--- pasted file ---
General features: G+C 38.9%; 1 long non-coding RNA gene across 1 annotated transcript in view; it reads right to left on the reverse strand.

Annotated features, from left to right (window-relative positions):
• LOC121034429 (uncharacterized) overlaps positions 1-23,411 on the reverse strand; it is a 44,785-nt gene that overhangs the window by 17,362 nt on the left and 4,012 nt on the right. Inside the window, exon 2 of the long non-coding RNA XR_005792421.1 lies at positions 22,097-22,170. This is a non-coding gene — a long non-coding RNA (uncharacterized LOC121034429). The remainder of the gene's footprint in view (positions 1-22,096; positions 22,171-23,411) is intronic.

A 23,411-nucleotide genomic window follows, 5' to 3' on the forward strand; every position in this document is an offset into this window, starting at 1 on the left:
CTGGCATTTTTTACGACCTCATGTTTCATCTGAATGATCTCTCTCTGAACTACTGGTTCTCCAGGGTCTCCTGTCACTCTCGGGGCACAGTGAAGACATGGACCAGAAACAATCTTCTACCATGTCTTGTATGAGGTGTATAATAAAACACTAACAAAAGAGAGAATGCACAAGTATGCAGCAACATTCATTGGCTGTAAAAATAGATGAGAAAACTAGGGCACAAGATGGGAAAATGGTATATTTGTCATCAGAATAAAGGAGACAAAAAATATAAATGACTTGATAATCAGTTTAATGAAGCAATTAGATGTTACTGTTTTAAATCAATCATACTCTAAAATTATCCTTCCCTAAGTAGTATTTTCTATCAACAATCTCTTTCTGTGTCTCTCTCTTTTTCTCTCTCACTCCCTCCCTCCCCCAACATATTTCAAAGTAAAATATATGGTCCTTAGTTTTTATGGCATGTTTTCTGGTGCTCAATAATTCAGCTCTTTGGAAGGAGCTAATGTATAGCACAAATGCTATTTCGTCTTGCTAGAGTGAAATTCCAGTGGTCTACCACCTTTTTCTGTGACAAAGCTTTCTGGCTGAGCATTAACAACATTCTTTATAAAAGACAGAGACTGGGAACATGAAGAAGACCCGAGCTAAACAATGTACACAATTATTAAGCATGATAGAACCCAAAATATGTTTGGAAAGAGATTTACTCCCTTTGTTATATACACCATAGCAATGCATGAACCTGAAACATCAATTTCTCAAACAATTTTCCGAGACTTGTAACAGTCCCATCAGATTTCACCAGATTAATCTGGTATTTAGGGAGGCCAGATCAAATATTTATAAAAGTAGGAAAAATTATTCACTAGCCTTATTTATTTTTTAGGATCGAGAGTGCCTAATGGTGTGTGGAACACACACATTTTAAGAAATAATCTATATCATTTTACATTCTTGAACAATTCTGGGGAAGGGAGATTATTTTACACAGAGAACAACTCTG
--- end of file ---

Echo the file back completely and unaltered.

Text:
General features: G+C 38.9%; 1 long non-coding RNA gene across 1 annotated transcript in view; it reads right to left on the reverse strand.

Annotated features, from left to right (window-relative positions):
• LOC121034429 (uncharacterized) overlaps positions 1-23,411 on the reverse strand; it is a 44,785-nt gene that overhangs the window by 17,362 nt on the left and 4,012 nt on the right. Inside the window, exon 2 of the long non-coding RNA XR_005792421.1 lies at positions 22,097-22,170. This is a non-coding gene — a long non-coding RNA (uncharacterized LOC121034429). The remainder of the gene's footprint in view (positions 1-22,096; positions 22,171-23,411) is intronic.

A 23,411-nucleotide genomic window follows, 5' to 3' on the forward strand; every position in this document is an offset into this window, starting at 1 on the left:
CTGGCATTTTTTACGACCTCATGTTTCATCTGAATGATCTCTCTCTGAACTACTGGTTCTCCAGGGTCTCCTGTCACTCTCGGGGCACAGTGAAGACATGGACCAGAAACAATCTTCTACCATGTCTTGTATGAGGTGTATAATAAAACACTAACAAAAGAGAGAATGCACAAGTATGCAGCAACATTCATTGGCTGTAAAAATAGATGAGAAAACTAGGGCACAAGATGGGAAAATGGTATATTTGTCATCAGAATAAAGGAGACAAAAAATATAAATGACTTGATAATCAGTTTAATGAAGCAATTAGATGTTACTGTTTTAAATCAATCATACTCTAAAATTATCCTTCCCTAAGTAGTATTTTCTATCAACAATCTCTTTCTGTGTCTCTCTCTTTTTCTCTCTCACTCCCTCCCTCCCCCAACATATTTCAAAGTAAAATATATGGTCCTTAGTTTTTATGGCATGTTTTCTGGTGCTCAATAATTCAGCTCTTTGGAAGGAGCTAATGTATAGCACAAATGCTATTTCGTCTTGCTAGAGTGAAATTCCAGTGGTCTACCACCTTTTTCTGTGACAAAGCTTTCTGGCTGAGCATTAACAACATTCTTTATAAAAGACAGAGACTGGGAACATGAAGAAGACCCGAGCTAAACAATGTACACAATTATTAAGCATGATAGAACCCAAAATATGTTTGGAAAGAGATTTACTCCCTTTGTTATATACACCATAGCAATGCATGAACCTGAAACATCAATTTCTCAAACAATTTTCCGAGACTTGTAACAGTCCCATCAGATTTCACCAGATTAATCTGGTATTTAGGGAGGCCAGATCAAATATTTATAAAAGTAGGAAAAATTATTCACTAGCCTTATTTATTTTTTAGGATCGAGAGTGCCTAATGGTGTGTGGAACACACACATTTTAAGAAATAATCTATATCATTTTACATTCTTGAACAATTCTGGGGAAGGGAGATTATTTTACACAGAGAACAACTCTG